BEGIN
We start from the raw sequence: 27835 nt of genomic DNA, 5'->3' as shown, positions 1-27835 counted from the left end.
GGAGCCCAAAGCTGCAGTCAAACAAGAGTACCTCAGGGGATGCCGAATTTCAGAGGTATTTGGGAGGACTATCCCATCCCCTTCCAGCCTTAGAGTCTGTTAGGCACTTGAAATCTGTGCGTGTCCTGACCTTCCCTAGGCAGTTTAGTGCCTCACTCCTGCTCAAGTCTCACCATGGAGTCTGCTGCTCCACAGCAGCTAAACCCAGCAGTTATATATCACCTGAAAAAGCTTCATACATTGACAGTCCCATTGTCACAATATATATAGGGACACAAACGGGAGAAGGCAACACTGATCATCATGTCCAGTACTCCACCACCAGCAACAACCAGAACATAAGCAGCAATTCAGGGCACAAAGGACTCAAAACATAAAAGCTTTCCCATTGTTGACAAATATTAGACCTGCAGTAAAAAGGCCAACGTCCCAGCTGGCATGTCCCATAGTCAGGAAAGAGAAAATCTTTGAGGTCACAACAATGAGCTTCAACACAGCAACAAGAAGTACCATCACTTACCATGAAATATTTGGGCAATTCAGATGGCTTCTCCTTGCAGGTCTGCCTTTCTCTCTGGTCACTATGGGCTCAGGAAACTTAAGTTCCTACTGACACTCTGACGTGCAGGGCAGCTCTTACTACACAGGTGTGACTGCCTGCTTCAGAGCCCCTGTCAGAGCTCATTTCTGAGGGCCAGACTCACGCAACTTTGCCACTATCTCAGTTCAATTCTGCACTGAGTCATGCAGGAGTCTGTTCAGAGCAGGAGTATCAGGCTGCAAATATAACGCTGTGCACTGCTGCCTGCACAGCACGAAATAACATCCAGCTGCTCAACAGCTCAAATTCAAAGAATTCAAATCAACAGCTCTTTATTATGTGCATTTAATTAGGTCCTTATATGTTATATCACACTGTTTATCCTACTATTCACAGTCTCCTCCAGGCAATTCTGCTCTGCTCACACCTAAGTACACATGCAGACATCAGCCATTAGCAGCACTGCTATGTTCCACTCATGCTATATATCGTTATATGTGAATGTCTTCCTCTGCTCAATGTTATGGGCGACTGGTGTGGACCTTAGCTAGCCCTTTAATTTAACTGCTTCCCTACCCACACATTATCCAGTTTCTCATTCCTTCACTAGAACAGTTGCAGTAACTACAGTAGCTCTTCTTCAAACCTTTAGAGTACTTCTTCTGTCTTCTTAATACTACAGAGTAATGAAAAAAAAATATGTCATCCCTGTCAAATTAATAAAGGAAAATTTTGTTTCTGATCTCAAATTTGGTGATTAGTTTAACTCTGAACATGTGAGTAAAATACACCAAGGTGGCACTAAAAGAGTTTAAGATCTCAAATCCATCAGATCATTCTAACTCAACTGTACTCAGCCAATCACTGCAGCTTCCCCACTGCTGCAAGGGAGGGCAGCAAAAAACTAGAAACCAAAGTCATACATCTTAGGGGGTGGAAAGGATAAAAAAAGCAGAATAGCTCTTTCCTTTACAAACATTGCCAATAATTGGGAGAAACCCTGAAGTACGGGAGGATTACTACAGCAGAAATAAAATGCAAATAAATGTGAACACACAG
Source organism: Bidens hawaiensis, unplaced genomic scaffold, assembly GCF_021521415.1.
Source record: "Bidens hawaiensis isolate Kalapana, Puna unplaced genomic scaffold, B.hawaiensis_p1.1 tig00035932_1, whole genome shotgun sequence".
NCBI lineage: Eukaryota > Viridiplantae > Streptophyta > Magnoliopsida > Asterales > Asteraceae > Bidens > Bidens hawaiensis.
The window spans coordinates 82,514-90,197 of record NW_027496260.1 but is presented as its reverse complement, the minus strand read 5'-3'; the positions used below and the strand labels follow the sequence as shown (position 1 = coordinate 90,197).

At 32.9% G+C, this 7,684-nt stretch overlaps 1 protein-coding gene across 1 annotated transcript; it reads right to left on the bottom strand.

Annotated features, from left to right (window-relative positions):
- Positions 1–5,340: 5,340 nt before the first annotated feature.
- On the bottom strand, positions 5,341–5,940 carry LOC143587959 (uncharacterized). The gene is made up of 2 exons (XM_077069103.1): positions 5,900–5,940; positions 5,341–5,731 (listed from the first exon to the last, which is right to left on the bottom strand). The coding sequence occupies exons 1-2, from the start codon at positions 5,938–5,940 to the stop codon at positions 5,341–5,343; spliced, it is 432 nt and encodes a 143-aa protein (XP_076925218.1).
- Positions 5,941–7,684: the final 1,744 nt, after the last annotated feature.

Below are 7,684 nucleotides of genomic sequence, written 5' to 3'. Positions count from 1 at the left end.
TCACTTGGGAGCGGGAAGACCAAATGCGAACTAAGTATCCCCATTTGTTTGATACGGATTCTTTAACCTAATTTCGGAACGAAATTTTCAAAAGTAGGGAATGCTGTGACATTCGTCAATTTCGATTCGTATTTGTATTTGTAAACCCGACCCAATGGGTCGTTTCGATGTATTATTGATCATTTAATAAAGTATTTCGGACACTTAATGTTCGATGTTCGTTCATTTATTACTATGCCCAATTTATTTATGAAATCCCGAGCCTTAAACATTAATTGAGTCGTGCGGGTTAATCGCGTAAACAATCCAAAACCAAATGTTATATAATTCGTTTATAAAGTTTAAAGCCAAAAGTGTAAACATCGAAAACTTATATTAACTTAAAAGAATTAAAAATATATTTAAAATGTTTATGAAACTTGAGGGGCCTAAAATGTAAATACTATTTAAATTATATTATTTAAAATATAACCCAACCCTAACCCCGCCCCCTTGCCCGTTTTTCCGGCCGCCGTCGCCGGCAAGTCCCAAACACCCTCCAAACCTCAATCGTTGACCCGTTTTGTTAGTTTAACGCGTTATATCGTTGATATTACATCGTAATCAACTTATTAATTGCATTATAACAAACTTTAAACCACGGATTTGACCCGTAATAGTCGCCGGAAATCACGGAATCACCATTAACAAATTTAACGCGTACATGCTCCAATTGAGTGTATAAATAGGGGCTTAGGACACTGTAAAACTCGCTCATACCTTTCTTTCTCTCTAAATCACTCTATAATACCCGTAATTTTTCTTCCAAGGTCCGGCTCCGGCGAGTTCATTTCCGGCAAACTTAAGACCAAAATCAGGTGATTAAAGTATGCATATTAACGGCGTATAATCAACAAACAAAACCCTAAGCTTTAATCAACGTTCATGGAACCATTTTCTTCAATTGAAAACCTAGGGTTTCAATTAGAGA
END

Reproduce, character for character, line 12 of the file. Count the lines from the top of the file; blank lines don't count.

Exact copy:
Below are 7,684 nucleotides of genomic sequence, written 5' to 3'. Positions count from 1 at the left end.